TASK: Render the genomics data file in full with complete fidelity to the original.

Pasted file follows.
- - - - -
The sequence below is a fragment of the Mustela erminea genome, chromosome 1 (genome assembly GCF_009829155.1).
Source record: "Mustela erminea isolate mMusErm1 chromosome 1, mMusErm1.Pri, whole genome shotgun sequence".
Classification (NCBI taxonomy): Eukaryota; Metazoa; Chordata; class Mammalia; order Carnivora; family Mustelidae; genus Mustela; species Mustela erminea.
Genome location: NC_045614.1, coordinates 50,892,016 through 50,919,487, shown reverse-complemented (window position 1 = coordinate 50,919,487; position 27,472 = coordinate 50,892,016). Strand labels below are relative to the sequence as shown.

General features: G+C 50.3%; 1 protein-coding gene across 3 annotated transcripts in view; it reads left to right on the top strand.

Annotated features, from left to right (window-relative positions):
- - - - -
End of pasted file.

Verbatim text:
The sequence below is a fragment of the Mustela erminea genome, chromosome 1 (genome assembly GCF_009829155.1).
Source record: "Mustela erminea isolate mMusErm1 chromosome 1, mMusErm1.Pri, whole genome shotgun sequence".
Classification (NCBI taxonomy): Eukaryota; Metazoa; Chordata; class Mammalia; order Carnivora; family Mustelidae; genus Mustela; species Mustela erminea.
Genome location: NC_045614.1, coordinates 50,892,016 through 50,919,487, shown reverse-complemented (window position 1 = coordinate 50,919,487; position 27,472 = coordinate 50,892,016). Strand labels below are relative to the sequence as shown.

General features: G+C 50.3%; 1 protein-coding gene across 3 annotated transcripts in view; it reads left to right on the top strand.

Annotated features, from left to right (window-relative positions):